The government’s announcement that it will soon join the Trans-Pacific Partnership trade agreement has caused celebration in those parts of the UK best placed to seize all the opportunities of seamless trade with their close neighbours in Malaysia and Peru.
In Halthamstow-on-Padungan, a tranquil English village overlooking the border with Sarawak, local mayor Simon Williams was keen to argue the evident wisdom of free trade crisscrossing the Pacific.
“It makes perfect sense geographically speaking. Being able to trade with no tariffs or paperwork with our immediate neighbours, like New Zealand, is an incredible boost to SMEs in our area.
“We make lovely cream tea sets here, but it’s always been such a burden of paperwork to organise next day delivery in Japan.
“But soon, Mrs Koyuki from Yokohama will be able to put in an order in the morning, and we’ll put her scones and jam on a local lad’s bike so she can tuck in by dinnertime.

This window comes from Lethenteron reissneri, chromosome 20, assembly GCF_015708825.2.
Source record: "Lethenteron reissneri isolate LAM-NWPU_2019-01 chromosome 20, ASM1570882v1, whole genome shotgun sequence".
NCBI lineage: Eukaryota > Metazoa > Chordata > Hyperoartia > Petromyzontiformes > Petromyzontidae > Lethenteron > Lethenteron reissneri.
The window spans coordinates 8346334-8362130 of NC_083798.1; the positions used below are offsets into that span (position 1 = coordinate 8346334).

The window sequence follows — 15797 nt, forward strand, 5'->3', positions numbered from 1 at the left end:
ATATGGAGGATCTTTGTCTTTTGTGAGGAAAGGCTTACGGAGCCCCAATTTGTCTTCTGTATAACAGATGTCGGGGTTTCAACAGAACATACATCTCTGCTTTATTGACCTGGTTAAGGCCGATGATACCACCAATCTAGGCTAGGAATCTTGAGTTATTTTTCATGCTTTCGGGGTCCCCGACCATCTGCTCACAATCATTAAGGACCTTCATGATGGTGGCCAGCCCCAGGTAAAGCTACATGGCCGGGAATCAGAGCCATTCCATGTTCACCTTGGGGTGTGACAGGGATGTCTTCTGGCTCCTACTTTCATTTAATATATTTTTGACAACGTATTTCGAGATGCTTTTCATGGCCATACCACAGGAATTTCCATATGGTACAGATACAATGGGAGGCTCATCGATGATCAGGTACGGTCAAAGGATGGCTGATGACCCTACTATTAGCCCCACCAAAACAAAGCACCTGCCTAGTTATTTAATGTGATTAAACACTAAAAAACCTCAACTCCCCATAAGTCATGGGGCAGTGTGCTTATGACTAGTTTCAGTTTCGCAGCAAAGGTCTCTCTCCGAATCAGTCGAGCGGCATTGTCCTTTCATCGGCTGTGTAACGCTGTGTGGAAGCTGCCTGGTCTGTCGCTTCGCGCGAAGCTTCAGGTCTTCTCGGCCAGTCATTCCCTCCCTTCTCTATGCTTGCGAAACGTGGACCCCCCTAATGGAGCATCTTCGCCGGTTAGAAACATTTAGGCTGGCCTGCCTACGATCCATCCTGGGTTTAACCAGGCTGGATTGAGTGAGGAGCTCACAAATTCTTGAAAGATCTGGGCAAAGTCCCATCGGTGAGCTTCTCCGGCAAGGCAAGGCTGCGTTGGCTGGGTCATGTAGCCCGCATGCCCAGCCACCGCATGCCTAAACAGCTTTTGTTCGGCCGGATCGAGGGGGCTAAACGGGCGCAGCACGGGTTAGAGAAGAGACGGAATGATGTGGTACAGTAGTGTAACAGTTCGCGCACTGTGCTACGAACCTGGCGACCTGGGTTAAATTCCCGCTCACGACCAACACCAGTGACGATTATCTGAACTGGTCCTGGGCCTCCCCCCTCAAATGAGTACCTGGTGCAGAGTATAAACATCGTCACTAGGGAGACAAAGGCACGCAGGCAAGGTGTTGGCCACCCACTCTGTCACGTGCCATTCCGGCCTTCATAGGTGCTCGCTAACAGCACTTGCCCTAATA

“After all, why else would we not have done it before? I’ve always felt connected by history and culture to Valparaiso and Hoi An, so I’m delighted we’ll finally be as close economically as we are geographically.”
Although celebrated in non-existent English towns and the boardrooms of American HMO’s wanting a piece of the NHS, some critics have suggested the move is an attempt to palliate the deficiencies of the Brexit deal that are becoming more apparent each day. An accusation fiercely denied by the FCO.
A spokesperson told us, “This application was done in the honest belief that Acapulco is as close to us physically and economically as Boulogne is.
“I think you will agree that Dominic Raab’s stunning ignorance of basic geography has been comprehensively established.”
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